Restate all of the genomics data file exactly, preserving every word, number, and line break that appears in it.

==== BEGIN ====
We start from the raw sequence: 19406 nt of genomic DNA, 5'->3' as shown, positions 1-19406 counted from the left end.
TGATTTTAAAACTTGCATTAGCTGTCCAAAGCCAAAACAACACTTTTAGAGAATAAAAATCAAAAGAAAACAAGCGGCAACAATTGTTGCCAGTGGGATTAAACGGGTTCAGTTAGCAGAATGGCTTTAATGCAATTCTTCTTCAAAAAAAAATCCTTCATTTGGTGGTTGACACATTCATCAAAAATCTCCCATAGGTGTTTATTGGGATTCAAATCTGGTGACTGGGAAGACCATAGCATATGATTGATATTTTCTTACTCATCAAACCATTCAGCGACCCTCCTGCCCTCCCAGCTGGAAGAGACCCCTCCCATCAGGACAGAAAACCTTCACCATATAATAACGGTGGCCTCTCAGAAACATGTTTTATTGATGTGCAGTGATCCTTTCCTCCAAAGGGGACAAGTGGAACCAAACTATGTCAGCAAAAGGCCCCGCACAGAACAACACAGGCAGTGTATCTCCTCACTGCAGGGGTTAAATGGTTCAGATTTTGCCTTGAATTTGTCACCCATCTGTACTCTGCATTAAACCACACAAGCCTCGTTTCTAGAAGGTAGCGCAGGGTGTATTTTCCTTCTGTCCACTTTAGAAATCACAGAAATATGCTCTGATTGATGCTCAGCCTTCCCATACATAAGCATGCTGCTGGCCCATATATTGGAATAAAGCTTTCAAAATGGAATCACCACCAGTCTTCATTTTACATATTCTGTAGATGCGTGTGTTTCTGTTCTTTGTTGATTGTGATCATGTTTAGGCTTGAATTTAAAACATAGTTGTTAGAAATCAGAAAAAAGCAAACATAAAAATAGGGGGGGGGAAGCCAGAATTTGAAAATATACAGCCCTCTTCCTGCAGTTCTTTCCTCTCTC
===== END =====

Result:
We start from the raw sequence: 19406 nt of genomic DNA, 5'->3' as shown, positions 1-19406 counted from the left end.
TGATTTTAAAACTTGCATTAGCTGTCCAAAGCCAAAACAACACTTTTAGAGAATAAAAATCAAAAGAAAACAAGCGGCAACAATTGTTGCCAGTGGGATTAAACGGGTTCAGTTAGCAGAATGGCTTTAATGCAATTCTTCTTCAAAAAAAAATCCTTCATTTGGTGGTTGACACATTCATCAAAAATCTCCCATAGGTGTTTATTGGGATTCAAATCTGGTGACTGGGAAGACCATAGCATATGATTGATATTTTCTTACTCATCAAACCATTCAGCGACCCTCCTGCCCTCCCAGCTGGAAGAGACCCCTCCCATCAGGACAGAAAACCTTCACCATATAATAACGGTGGCCTCTCAGAAACATGTTTTATTGATGTGCAGTGATCCTTTCCTCCAAAGGGGACAAGTGGAACCAAACTATGTCAGCAAAAGGCCCCGCACAGAACAACACAGGCAGTGTATCTCCTCACTGCAGGGGTTAAATGGTTCAGATTTTGCCTTGAATTTGTCACCCATCTGTACTCTGCATTAAACCACACAAGCCTCGTTTCTAGAAGGTAGCGCAGGGTGTATTTTCCTTCTGTCCACTTTAGAAATCACAGAAATATGCTCTGATTGATGCTCAGCCTTCCCATACATAAGCATGCTGCTGGCCCATATATTGGAATAAAGCTTTCAAAATGGAATCACCACCAGTCTTCATTTTACATATTCTGTAGATGCGTGTGTTTCTGTTCTTTGTTGATTGTGATCATGTTTAGGCTTGAATTTAAAACATAGTTGTTAGAAATCAGAAAAAAGCAAACATAAAAATAGGGGGGGGGAAGCCAGAATTTGAAAATATACAGCCCTCTTCCTGCAGTTCTTTCCTCTCTC